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Cyclone Pam report released for Vanuatu

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Port Vila, 22 June 2016

A reflection on what worked well and what could be improved upon in the Government of Vanuatu’s response to tropical cyclone Pam has been released today.

The Vanuatu Lessons Learned Report is a collation of recommendations and reflections from a range of local and international representatives to improve disaster response in the region as a result of the lessons from Cyclone Pam.  These recommendations were made during a workshop help in Port Vila in June 2015.

The Lessons Learned Workshop was funded by the European Union through its EUR 19.37 million Building Safety and Resilience (BSRP) in the Pacific project, implemented by the Pacific Community (SPC).



This was done in partnership with the United Nations Office for the Coordination of Humanitarian Affairs (UNOCHA) and led by the Vanuatu Government's National Disaster Management Office (NDMO) with community members, village chiefs, non-government agencies, emergency response agencies, UN agencies and government representatives.

The Director General for the Ministry of Climate Change and Chair of the National Disaster Committee, Jesse Benjamin, commended the NDMO for its hard work in responding to the strongest recorded cyclone in Vanuatu’s history and said this report will help guide future disaster response in the country and the region.

“Vanuatu is ranked as the most vulnerable country in the world to natural hazards. The recommendations of this Lessons Learned Report, building on our historical customary resilience and traditional coping strategies, provide a template for pragmatic future planning and response,” he said.

 

The Pacific Community’s Director for Melanesia, Mia Rimon, said this report is a testament to the Vanuatu Government’s determination to improve its disaster response.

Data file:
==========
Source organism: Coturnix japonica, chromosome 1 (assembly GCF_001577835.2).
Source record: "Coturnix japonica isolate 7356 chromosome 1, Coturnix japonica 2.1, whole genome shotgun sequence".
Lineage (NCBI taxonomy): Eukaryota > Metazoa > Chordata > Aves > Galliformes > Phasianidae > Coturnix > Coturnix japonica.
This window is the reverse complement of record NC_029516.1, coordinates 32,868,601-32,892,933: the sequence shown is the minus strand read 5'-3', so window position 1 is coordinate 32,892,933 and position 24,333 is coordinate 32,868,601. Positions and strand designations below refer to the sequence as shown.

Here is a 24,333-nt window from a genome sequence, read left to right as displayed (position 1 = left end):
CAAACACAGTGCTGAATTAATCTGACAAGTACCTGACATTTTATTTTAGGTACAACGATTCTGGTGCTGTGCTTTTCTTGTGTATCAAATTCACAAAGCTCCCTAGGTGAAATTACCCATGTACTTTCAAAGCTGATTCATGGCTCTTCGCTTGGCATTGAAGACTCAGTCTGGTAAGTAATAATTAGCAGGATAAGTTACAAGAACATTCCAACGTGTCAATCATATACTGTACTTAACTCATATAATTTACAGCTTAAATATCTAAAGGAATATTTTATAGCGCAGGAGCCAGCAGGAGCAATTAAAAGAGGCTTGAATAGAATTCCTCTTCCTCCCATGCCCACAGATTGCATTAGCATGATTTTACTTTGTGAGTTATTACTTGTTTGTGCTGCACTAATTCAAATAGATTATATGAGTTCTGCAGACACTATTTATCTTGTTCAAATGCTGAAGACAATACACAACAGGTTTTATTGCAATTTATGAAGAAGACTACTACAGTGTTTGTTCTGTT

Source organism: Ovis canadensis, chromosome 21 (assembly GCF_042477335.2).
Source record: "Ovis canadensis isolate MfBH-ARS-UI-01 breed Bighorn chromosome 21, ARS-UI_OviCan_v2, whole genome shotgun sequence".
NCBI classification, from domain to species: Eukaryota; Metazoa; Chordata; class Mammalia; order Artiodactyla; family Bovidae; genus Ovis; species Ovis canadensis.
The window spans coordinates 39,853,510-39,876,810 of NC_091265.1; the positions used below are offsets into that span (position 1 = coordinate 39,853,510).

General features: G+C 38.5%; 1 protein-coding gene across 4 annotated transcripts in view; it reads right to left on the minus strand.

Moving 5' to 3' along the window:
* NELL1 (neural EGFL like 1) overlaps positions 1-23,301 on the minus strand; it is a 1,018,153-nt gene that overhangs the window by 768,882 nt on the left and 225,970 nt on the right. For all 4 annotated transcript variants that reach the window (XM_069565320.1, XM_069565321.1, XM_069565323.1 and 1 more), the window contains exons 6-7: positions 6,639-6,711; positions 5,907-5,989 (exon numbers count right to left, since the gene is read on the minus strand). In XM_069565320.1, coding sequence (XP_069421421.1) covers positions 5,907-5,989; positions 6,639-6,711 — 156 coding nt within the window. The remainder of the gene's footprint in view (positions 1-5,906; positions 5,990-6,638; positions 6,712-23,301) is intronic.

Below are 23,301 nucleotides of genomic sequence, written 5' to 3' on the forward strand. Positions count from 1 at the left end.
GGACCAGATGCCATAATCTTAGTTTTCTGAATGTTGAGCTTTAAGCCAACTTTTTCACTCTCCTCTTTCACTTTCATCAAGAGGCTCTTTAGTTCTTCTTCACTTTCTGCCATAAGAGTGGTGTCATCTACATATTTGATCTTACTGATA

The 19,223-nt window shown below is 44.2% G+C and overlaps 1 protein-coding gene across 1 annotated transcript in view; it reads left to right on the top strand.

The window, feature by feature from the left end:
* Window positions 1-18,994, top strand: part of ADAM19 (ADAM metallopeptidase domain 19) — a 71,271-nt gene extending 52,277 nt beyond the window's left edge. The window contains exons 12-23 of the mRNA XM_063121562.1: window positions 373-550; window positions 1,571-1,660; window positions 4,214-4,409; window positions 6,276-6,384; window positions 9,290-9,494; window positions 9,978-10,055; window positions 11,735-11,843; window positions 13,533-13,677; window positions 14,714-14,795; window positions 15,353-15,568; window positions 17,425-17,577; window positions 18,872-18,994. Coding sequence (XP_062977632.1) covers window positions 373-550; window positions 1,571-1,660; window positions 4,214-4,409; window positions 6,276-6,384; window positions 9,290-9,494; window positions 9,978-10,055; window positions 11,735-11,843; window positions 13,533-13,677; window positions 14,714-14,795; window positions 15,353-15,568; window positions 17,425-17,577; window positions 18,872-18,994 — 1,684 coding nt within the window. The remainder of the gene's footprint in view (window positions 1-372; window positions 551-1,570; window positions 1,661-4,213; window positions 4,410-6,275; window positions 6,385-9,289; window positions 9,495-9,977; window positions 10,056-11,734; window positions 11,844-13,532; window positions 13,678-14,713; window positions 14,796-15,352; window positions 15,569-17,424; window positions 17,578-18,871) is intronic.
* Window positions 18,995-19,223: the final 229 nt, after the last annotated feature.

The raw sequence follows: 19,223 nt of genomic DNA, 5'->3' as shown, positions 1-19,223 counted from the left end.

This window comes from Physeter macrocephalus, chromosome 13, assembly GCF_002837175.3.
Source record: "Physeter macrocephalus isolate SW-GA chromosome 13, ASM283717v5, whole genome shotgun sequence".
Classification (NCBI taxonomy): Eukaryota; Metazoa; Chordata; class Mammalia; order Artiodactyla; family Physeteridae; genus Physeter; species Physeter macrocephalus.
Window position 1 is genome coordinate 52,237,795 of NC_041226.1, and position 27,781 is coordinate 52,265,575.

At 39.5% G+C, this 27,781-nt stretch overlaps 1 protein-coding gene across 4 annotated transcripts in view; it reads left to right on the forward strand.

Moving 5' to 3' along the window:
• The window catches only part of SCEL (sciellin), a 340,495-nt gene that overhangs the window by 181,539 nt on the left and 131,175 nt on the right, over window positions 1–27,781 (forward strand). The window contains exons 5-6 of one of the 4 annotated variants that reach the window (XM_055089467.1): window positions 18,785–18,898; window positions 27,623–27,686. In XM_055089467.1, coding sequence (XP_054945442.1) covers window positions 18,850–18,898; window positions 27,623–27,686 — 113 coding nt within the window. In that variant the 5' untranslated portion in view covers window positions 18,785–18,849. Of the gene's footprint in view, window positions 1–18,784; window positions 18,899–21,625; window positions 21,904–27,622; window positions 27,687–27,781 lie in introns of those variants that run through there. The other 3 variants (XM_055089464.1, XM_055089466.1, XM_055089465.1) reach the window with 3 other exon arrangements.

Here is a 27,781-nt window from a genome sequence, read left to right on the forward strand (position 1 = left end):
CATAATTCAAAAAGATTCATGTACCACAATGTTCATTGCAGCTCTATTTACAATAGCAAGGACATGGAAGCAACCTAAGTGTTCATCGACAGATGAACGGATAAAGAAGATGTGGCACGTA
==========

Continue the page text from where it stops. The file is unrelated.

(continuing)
“This report will contribute to the development of national good-practice methods to prepare for, respond to and recover from future disasters.  The Pacific Community is committed to supporting our member countries.   This work was requested by the government of Vanuatu and we've been pleased to assist through the BSRP project.  We're confident that the lessons learned will ensure that Vanuatu becomes more resilient to disasters,” she said.

The Head of the European Union Delegation to Vanuatu, Ambassador Leonidas Tezapsidis, said this report, along with the response to Cyclone Pam, underpins the European Union’s commitment to building disaster resilience in the region.


“The European Union recognises the critical need to support Pacific Island countries to become more resilient to disaster as the effects of climate change are already being felt. This report shows our commitment within the region to ensure communities become more resilient to disaster in the future,” he said.


Media contacts:
Mia Rimon, SPC Regional Director Melanesia, + 678 7308046.. Email: This e-mail address is being protected from spambots. You need JavaScript enabled to view it
Lisa Kingsberry (SPC and BSRP project) This e-mail address is being protected from spambots. You need JavaScript enabled to view it , (679) 9252849
Kasim Nazeem (European Union) This e-mail address is being protected from spambots. You need JavaScript enabled to view it (679) 8672 255

Background – tropical cyclone Pam:
• 188,000 estimated people directly affected in Vanuatu